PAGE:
Watching the current eruption at Kilauea where the western vent fountains and churns leaves one with a practical understanding of how a spatter cone or spatter rampart forms. The blobs and globs of lava land around the vent where they cool. This builds up a substantial edifice around the vent.
The process is illuminating to watch in this current eruption. Every few minutes a large spash or jet of lava escapes the boiling caldron in the middle. The lava spashes across the ground around the vent. At first bright orange, the splash slowly cools and fades to deep red, then dark at it solidifies. The spatter cone is just a little bit bigger.
The spatter cone grows and changes shape daily. Visiting the eruption after a couple weeks one finds the cone drastically reshaped and much larger. Occasional a side will collapse and the process begins anew.
While it might seem fun to get a closer look at the current vent, this idea is also a quick way to die, the gasses and heat would quickly kill anyone who approached too closely.Continue reading “Spatter Cone”
One of the things I remembered to do on my second visit to the lava lake was to shoot a panorama set of the lake surface. The result has been assembled here, click on the image to get a full sized version for viewing..
The lake has a number of interesting features most visitors miss when viewing the active vent. The remnant of an older vent can be seen as the rough area on the far side, while on the near side is the raft or floating island that remains from the previous lava lake earlier in the year. Both of these features appear to be floating as they rise along with the lake level.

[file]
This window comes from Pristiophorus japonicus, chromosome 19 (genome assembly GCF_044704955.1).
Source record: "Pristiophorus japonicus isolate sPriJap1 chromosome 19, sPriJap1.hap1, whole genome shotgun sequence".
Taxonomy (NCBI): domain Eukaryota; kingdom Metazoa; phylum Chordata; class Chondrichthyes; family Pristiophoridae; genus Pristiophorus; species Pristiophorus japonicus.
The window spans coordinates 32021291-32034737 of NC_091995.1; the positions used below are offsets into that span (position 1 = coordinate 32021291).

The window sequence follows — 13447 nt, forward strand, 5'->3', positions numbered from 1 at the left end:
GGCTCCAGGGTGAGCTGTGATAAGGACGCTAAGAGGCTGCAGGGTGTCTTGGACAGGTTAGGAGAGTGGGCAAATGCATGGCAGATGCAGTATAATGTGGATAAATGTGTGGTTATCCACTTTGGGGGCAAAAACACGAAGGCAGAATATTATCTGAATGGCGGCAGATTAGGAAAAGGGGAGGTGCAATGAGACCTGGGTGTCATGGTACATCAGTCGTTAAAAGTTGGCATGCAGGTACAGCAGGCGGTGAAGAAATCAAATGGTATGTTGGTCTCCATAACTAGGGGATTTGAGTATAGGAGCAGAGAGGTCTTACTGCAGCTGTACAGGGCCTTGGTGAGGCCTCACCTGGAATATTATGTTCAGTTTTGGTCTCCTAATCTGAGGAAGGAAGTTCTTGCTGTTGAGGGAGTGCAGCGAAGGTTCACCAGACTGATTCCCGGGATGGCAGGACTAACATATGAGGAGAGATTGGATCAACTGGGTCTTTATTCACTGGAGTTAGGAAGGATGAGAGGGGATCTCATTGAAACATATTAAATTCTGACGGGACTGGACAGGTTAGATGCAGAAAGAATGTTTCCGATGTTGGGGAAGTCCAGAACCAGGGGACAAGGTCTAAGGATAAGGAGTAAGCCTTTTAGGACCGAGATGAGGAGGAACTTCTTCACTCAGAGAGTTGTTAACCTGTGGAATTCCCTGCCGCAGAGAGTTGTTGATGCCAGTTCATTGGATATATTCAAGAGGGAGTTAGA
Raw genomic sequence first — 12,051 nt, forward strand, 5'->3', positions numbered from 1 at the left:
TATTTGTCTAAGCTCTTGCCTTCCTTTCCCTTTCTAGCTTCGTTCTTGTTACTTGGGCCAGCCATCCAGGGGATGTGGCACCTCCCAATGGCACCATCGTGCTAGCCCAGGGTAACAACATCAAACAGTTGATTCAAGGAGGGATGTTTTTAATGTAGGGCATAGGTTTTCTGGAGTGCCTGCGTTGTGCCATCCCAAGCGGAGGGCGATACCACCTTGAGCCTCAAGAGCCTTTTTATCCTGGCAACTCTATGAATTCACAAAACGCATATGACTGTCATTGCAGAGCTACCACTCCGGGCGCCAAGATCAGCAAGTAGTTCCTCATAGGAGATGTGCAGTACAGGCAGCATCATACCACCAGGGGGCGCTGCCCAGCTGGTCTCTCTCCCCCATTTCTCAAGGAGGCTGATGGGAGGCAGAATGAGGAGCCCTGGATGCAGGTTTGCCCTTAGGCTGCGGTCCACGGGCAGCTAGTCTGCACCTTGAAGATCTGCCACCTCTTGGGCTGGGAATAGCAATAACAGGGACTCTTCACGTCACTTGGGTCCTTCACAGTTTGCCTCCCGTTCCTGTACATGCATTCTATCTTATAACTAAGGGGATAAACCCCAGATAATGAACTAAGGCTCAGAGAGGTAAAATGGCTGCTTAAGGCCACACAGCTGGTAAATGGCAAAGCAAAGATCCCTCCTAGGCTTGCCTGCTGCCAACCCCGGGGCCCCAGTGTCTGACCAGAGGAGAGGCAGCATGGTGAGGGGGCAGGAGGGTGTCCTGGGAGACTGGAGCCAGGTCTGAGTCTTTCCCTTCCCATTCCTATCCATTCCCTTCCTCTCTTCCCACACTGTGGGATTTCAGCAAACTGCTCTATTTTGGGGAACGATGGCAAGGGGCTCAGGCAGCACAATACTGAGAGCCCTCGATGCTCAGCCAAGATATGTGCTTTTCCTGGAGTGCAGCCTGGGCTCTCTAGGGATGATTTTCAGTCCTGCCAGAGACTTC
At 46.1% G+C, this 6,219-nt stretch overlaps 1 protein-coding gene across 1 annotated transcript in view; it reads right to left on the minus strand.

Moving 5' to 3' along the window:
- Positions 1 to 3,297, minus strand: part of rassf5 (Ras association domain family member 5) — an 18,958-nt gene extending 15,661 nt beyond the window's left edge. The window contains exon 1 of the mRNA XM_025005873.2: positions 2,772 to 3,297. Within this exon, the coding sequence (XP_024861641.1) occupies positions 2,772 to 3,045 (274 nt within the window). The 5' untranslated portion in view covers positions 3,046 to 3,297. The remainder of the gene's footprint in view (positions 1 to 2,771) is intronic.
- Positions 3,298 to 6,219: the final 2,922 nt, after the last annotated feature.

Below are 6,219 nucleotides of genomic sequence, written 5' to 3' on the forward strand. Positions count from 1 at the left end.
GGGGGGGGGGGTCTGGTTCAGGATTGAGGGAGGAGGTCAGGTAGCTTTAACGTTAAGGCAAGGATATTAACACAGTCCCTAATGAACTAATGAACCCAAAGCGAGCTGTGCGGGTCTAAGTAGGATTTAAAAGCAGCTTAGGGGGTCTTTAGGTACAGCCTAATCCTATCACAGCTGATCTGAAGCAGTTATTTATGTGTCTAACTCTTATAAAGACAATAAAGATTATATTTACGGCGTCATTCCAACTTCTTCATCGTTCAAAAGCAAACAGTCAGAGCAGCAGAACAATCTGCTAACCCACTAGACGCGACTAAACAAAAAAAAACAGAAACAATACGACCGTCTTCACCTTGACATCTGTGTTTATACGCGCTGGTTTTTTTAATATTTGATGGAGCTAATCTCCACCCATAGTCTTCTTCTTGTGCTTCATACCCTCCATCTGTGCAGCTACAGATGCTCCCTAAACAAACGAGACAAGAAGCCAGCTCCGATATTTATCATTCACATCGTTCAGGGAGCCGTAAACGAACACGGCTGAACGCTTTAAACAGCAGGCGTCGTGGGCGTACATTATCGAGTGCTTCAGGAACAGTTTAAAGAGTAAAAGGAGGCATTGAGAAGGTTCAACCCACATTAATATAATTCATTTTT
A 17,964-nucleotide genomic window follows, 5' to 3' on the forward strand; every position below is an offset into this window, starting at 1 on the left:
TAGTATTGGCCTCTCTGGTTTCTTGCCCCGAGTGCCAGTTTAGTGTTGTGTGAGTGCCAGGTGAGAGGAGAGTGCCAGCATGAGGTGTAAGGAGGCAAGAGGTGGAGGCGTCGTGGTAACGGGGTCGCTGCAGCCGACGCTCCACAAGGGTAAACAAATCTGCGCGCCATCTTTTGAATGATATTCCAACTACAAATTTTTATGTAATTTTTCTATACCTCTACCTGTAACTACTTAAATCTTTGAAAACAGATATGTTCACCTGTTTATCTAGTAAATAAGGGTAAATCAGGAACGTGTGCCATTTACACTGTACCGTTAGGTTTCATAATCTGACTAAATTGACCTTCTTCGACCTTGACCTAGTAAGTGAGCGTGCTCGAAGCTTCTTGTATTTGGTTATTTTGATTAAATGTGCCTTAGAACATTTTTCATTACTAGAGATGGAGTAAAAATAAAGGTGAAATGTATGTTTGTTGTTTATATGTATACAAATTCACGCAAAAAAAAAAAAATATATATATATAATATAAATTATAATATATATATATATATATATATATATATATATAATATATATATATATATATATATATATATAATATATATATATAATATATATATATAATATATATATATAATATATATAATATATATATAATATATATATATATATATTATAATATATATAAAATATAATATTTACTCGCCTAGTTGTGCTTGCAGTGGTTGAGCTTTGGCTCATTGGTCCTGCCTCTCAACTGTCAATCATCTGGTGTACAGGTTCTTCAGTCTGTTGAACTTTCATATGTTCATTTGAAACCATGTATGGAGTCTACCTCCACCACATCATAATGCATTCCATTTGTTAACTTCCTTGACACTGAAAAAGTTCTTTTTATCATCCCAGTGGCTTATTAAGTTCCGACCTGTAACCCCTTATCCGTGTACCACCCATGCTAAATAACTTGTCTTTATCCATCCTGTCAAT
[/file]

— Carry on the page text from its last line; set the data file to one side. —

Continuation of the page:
According to the latest USGS report the lake is approximately eight meters (26 feet) higher at the western end near the active vent than the eastern end. The level has risen about 51 meters (167 feet) since this eruption stated on September 29th for a total volume of 19.9 million cubic meters (5.3 billion gallons) of new lava. An interesting raised edge is visible along the active margin with the thick inactive crust that has formed over the last month.
Once was not enough, I had to do it again. The allure of lava too much I planned yet another run across island in the middle of the night to see the lava at Kilauea.
This time Deb would come along, mistakenly agreeing to to 0130 alarm clock and possibly regretting it as she climbed out of bed. Thus we drove through the night passing through the park gates a little before 4am.
A larger crowd greeted us this time. The parking lot was lamost half full and there were more folks passing us on the walk out to the viewpoint.
This trip would feature a bit of moonlight over the caldera rather than the dark skies of two weeks ago, a quarter moon in the eastern sky. I had hoped for a few thin moonlit clouds to use in the compositions, but this did not happen. The morning was completely cloud free over the caldera, and nearly calm, the plume rising striaght up from the lava.Continue reading “Yet Another Volcano Run”
The usual plan… A 2am departure from the house, a 4am arrival at Hawaiʻi Volcanoes National Park, at the lava while it is still full dark, enjoy the show through the dawn, then go find breakfast.
Exiting the vehicle after the long drive I was greeted by a serene silence and bright stars. Orion and the Pleiades were bright and directly overhead. I had to pause and just breathe in the damp forest smells, gazing upwards to the heavens.
There were another half dozen vehicles in the large parking lot at Devastation Trail. I was not going to be alone at the viewpoint, but it was not going to be crowded either. Reports online have mentioned large crowds in the evening, with even the Park Service recommending a morning visit.Continue reading “Volcano Run”